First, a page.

The only outlier is a change of course that prompts Dubas to offload the final two years of Nylander’s $6,962,366 cap hit. I keep returning to Nylander because there is no way the current hierarchy will consider (at this point) trading Matthews or Marner (Tavares cannot be moved). Nylander, in spite of his more–than–reasonable salary, is the lone option available to potentially hoist the Blue and White from its playoff quagmire. But, it appears that Dubas would swallow a Cyanide capsule before arriving at such a decision. That’s why a new GM is urgently required.
An unprejudiced individual might be open to freeing up cap room that would accommodate such a player as John Klingberg, the best defenseman still available on the open market. Such a move would require most of Nylander’s cap leverage and would come with an element of risk, as with all major personnel decisions. But, it says here the Leafs would evolve into a better, more–balanced team by adding a semi–elite blueliner. And, honestly, how much of a gamble would it be for a team that hasn’t emerged from the opening playoff round in nearly two decades? It’s not as if a string of championships is on the line. But, again, there is nothing at all to indicate that Dubas can un–wed himself from the nucleus that has taken the Maple Leafs nowhere during his four playoff years on the job.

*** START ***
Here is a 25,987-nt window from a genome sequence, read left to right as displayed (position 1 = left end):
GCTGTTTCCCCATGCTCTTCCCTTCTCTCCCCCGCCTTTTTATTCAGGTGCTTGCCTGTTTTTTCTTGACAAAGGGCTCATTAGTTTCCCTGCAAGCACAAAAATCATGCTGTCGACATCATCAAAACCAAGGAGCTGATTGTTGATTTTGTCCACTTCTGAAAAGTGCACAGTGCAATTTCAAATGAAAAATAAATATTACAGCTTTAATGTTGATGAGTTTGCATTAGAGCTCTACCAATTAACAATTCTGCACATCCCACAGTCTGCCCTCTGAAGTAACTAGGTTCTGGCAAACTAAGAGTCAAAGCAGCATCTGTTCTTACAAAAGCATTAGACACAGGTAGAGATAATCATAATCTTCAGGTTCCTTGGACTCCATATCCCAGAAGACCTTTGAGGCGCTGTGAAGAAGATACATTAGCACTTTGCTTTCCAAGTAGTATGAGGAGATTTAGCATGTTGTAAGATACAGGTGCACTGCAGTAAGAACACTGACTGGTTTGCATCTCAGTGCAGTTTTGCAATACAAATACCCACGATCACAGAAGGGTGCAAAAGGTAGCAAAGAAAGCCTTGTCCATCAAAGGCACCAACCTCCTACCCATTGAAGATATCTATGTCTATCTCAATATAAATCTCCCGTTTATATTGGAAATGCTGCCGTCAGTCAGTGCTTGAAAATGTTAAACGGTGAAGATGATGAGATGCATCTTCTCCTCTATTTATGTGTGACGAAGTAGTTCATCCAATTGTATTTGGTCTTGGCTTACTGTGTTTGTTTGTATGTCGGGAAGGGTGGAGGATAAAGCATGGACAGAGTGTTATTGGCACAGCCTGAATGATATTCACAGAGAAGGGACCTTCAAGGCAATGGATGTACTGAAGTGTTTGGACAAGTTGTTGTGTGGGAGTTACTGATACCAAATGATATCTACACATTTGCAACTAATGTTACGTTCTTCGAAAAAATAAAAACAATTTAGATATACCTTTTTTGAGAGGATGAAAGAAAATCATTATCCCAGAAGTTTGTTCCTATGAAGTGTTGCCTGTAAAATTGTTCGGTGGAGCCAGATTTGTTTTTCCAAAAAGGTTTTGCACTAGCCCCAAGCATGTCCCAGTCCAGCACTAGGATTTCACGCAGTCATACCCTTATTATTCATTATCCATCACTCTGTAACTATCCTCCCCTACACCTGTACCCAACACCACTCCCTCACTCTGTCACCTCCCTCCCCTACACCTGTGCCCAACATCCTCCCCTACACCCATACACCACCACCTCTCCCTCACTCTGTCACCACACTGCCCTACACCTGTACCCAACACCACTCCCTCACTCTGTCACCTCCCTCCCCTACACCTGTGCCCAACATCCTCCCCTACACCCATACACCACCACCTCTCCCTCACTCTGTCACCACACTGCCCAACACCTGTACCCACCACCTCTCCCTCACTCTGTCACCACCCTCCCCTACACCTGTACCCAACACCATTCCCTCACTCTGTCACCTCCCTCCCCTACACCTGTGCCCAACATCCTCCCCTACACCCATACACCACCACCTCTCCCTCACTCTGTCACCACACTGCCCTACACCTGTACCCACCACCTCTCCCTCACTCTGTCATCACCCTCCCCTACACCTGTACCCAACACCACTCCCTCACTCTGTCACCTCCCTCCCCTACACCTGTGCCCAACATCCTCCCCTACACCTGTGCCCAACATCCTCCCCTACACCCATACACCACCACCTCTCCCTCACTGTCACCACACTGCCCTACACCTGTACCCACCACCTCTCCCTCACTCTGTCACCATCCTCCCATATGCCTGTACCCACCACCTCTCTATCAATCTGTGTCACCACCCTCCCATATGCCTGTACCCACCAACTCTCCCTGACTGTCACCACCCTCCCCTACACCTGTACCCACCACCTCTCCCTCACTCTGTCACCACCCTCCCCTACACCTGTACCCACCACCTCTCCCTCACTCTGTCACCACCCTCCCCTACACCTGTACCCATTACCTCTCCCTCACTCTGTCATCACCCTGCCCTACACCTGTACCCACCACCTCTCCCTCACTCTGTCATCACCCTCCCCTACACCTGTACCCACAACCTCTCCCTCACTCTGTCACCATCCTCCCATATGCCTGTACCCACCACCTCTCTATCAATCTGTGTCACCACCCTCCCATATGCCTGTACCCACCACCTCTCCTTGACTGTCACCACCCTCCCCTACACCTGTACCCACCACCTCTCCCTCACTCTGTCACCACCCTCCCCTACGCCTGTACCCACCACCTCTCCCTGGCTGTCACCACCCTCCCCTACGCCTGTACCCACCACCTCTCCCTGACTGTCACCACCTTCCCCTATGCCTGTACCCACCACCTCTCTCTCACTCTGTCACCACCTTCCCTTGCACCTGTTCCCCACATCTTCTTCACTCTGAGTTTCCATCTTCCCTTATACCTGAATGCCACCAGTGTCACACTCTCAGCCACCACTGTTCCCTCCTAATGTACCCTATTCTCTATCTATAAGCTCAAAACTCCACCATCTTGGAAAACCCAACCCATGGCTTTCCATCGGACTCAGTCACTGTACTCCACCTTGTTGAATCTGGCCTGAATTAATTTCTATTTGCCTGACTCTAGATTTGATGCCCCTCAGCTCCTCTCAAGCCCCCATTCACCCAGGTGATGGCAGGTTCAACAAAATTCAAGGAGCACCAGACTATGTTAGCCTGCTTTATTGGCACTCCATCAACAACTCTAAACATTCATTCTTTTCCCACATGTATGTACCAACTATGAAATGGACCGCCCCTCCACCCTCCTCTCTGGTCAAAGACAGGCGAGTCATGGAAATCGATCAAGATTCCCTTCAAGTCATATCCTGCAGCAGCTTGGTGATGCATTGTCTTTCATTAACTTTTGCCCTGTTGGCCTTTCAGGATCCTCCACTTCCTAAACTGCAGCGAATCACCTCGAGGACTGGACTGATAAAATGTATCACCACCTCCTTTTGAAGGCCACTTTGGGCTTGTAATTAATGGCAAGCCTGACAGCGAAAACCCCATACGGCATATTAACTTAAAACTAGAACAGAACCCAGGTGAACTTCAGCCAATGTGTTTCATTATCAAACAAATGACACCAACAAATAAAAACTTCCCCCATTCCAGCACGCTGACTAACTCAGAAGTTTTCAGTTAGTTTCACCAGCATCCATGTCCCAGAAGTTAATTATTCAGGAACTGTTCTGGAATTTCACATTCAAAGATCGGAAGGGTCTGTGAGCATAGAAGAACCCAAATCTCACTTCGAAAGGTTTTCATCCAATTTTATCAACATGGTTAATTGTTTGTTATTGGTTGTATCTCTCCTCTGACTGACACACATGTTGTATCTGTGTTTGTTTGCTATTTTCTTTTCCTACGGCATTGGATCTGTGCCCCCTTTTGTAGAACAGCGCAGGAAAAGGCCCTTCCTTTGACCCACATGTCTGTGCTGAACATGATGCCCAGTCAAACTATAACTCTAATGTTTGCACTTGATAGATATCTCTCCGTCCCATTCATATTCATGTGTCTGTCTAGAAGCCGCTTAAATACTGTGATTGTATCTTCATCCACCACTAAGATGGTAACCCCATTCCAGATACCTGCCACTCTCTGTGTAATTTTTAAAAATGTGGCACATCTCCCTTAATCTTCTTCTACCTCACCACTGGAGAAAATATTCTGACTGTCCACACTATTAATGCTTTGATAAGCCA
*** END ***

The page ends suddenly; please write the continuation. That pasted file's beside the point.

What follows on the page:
And, if Kyle won’t consider a trade for Nylander, what happens next year when God Himself (Matthews) potentially indicates he will not sign a long–term extension here? Can we reasonably count on Dubas to make the most–critical call in modern franchise history? One that may involve swapping the 60–goal shooter before the trade deadline next season? What about Marner, who will have two years of complete control over the club by July of 2023?
It is, in my view, imperative that the Leafs entrust an experienced and dispassionate hockey executive with these complex arrangements. Sadly for fans of the team, it cannot happen with ownership and management rolling in dough and lounging in easy chairs after every playoff disappointment; always taking the path of least resistance.
As such, there are likely darker days ahead, a la Calgary, for the NHL’s most–resilient followers.
1967 CHAMPS ARE DWINDLING
With the passing, on Tuesday, of Larry Jeffrey at age 81, there are now eight surviving members in the above photo of the 1967 Stanley Cup–champion Maple Leafs.
Still with us (age in brackets) are Brian Conacher (80), Ron Ellis (77), Peter Stemkowski (78), Mike Walton (77), Dave Keon (82), Frank Mahovlich (84), Bob Baun (85) and Bob Pulford (86).
Gone are Jeffrey, Bob Haggert (trainer), Milan Marcetta, Jim Pappin, Aut Erickson, Marcel Pronovost, Allan Stanley, Eddie Shack, Tom Naylor (assistant trainer), Johnny Bower, Larry Hillman, Red Kelly, Tim Horton, Terry Sawchuk, Punch Imlach (GM/coach), George Armstrong (captain), John Bassett, Stafford Smythe, Harold Ballard (owners), King Clancy (assistant GM).